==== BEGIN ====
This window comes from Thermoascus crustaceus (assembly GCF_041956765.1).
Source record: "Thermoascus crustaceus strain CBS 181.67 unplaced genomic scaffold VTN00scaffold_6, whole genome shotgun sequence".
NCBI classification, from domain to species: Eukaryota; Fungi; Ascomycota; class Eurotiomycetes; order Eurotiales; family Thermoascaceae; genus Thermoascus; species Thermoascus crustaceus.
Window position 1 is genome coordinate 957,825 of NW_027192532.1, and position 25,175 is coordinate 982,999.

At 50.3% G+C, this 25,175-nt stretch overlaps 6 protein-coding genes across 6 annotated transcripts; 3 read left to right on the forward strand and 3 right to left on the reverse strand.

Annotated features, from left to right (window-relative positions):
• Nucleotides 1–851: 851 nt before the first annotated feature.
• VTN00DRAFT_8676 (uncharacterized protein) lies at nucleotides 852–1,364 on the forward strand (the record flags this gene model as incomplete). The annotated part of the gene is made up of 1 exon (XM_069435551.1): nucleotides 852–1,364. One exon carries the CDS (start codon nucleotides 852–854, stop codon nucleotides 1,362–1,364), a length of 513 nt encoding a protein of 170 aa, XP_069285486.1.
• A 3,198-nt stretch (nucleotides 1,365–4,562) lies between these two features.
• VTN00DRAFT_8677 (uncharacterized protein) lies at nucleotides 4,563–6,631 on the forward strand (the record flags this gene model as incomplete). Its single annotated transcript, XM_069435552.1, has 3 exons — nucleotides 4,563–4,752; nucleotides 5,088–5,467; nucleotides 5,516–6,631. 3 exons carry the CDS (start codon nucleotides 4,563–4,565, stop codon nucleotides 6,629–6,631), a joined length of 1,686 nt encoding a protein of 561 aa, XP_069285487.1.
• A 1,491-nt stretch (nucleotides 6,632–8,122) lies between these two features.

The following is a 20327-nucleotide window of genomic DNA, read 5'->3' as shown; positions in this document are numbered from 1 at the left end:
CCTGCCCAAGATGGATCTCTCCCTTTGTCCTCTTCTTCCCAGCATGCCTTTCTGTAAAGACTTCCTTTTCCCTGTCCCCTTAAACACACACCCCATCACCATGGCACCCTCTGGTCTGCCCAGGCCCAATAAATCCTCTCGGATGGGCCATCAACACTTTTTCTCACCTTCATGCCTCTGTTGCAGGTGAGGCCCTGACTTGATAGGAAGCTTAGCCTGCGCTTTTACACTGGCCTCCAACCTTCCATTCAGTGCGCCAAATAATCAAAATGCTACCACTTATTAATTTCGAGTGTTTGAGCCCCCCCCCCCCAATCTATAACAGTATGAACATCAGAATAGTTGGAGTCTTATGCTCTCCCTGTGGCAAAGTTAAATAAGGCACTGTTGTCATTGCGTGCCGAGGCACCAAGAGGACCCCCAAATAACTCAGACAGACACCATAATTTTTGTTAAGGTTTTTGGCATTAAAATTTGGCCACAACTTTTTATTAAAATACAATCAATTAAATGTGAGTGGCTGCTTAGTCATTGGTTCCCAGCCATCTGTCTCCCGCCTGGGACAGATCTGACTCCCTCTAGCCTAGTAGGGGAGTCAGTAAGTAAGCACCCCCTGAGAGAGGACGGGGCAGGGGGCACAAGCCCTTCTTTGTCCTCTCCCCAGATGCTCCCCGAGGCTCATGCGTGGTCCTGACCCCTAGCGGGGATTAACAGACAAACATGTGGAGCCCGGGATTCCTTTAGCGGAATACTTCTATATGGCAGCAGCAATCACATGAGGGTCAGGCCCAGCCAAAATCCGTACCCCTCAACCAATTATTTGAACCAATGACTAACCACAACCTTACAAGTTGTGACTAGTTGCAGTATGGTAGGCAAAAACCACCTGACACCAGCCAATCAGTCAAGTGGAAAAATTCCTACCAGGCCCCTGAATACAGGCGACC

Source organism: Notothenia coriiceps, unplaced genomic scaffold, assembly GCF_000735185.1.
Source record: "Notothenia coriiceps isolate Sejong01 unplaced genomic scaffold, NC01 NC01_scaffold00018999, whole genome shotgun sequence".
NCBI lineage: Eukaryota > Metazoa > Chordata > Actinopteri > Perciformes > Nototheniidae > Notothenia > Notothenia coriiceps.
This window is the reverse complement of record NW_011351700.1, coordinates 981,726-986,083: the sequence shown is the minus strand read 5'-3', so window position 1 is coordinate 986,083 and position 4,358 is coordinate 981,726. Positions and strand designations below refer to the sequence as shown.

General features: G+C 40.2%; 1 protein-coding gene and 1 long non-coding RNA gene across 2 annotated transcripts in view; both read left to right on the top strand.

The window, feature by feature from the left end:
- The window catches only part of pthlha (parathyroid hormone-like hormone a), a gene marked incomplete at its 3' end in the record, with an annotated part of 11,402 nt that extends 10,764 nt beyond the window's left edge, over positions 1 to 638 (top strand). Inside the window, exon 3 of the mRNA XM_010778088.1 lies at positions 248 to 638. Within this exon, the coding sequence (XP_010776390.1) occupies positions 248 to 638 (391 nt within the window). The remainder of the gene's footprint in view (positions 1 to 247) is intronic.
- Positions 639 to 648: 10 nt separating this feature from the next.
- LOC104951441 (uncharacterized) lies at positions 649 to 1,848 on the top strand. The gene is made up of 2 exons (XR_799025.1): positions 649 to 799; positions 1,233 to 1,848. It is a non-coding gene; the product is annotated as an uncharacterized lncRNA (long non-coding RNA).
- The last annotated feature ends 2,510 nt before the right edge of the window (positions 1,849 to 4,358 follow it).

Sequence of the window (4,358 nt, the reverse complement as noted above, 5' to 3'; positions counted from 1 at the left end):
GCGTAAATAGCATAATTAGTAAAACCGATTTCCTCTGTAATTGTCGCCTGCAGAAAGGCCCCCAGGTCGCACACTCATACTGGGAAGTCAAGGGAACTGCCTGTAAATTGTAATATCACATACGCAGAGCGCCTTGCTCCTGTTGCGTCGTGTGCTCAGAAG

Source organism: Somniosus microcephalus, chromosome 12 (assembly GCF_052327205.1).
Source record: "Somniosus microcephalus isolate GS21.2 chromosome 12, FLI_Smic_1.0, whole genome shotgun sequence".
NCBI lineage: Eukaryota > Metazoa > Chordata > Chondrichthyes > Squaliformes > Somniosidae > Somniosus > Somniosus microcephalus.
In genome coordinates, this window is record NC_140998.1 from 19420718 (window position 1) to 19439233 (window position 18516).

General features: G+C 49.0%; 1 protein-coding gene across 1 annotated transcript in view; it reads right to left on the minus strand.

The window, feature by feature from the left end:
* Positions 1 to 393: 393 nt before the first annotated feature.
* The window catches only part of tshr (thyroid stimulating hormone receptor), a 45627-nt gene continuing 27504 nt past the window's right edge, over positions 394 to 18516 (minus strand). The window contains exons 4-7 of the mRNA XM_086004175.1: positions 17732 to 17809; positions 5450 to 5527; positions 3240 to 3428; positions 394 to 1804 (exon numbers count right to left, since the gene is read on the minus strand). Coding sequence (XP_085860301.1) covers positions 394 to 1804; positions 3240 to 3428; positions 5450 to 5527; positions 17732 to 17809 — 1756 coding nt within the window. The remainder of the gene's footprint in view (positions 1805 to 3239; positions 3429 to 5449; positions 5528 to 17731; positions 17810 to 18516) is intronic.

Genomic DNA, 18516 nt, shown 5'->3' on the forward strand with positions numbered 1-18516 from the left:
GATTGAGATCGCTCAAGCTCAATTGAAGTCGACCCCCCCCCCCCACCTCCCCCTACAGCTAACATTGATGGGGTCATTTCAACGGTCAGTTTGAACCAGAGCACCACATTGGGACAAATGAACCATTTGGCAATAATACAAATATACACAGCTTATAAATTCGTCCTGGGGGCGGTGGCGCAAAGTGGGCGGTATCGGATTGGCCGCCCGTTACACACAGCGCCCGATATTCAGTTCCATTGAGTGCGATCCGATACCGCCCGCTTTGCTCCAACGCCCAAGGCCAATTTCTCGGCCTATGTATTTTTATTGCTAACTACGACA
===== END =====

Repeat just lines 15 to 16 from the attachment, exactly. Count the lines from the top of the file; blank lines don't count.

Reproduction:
Source record: "Notothenia coriiceps isolate Sejong01 unplaced genomic scaffold, NC01 NC01_scaffold00018999, whole genome shotgun sequence".
NCBI lineage: Eukaryota > Metazoa > Chordata > Actinopteri > Perciformes > Nototheniidae > Notothenia > Notothenia coriiceps.